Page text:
Esteemed Reader of Our Magazine:
My father-in-law is suffering from a degenerative nerve disorder and, though he has his wits, he is losing some of the basic physical abilities we all take for granted. Simple activities like standing up and walking, grasping objects, and unzipping to take a pee, have become supreme efforts for him.
To the man's credit, he has allowed the suffering to open him to the sublime quality of acceptance. There is an aura of infectious peacefulness about him. At our Thanksgiving dinner, one of the rare occasions he left his bed in recent weeks, he announced with intense emphasis "nothing is wrong, nor has anything ever been wrong."
Hearing this simple statement woke something up in me. Sitting at table with family, his words opened me to the moment and I became more aware of the other people, the intermingled smells of the woodstove and delicious food, our collective atmosphere, and the gift of so much abundance, safety, and connection. My body relaxed and into that state which was equally full and empty came the words of a poem that had touched me in a similar way when I read it as a teenager.
The poet was a member of an extinct species of true Americans, men and women with real American values. Walt Whitman was part of quasi-secret society that called themselves the Transcendentalists. The membership included such luminaries as Henry David Thoreau, Ralph Waldo Emerson, and Margaret Fuller. They were basically 19th-century bohemian artists, reading the Bhagavad Gita, practicing meditation, and sharing their perceptions in artful, timeless prose that became American scripture.
Here's the poem, about radical acceptance, and the realization that every person, every action or object, every event or experience is a root or branch or leaf of the same great tree of truth.
All is Truth
by Walt Whitman
O ME, man of slack faith so long! Standing aloof—denying portions so long; Only aware to-day of compact, all-diffused truth; Discovering to-day there is no lie, or form of lie, and can be none, but grows as inevitably upon itself as the truth does upon itself, Or as any law of the earth, or any natural production of the earth does.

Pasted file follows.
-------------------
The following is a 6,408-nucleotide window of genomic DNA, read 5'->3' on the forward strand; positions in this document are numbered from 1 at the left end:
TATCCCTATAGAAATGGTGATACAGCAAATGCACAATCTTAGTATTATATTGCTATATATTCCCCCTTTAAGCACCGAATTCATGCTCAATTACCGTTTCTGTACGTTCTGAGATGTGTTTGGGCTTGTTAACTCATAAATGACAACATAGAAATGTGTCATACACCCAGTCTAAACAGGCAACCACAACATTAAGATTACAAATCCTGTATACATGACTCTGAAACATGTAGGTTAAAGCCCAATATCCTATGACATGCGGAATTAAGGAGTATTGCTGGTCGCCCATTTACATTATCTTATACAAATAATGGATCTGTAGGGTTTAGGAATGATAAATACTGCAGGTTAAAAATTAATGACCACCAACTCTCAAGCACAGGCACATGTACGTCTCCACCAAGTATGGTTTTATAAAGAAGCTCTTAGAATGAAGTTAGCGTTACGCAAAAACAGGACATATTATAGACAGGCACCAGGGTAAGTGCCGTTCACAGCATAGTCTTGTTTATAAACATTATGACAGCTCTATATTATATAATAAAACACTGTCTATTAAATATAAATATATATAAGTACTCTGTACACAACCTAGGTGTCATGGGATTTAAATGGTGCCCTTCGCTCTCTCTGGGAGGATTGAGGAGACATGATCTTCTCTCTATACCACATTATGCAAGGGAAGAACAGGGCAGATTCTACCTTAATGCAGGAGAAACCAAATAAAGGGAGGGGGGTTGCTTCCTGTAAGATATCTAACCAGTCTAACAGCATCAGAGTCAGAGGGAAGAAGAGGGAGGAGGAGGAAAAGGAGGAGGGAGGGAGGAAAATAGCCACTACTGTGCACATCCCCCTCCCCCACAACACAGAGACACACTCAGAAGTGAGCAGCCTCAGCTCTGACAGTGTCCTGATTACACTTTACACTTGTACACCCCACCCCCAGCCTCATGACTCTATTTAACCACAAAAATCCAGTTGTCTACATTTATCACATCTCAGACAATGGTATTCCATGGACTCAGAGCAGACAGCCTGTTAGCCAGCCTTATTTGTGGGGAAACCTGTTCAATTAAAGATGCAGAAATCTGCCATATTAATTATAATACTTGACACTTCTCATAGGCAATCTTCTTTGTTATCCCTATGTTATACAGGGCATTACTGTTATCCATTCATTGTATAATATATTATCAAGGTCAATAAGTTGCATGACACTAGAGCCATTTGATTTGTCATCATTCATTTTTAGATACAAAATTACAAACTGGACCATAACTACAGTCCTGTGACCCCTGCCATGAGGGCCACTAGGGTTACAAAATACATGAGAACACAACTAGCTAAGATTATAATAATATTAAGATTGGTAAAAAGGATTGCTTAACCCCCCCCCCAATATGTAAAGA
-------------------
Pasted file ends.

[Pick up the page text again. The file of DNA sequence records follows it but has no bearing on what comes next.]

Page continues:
(This is curious, and may not be realized immediately —But it must be realized; I feel in myself that I represent falsehoods equally with the rest, And that the universe does.)
Where has fail'd a perfect return, indifferent of lies or the truth? Is it upon the ground, or in water or fire? or in the spirit of man? or in the meat and blood?
Meditating among liars, and retreating sternly into myself, I see that there are really no liars or lies after all, And that nothing fails its perfect return—And that what are called lies are perfect returns, And that each thing exactly represents itself, and what has preceded it, And that the truth includes all, and is compact, just as much as space is compact, And that there is no flaw or vacuum in the amount of the truth—but that all is truth without exception; And henceforth I will go celebrate anything I see or am, And sing and laugh, and deny nothing.
And here is a corollary aphorism from a related mystic, Jellaludin Rumi: "The counterfeit exists only because there is such a thing as real gold."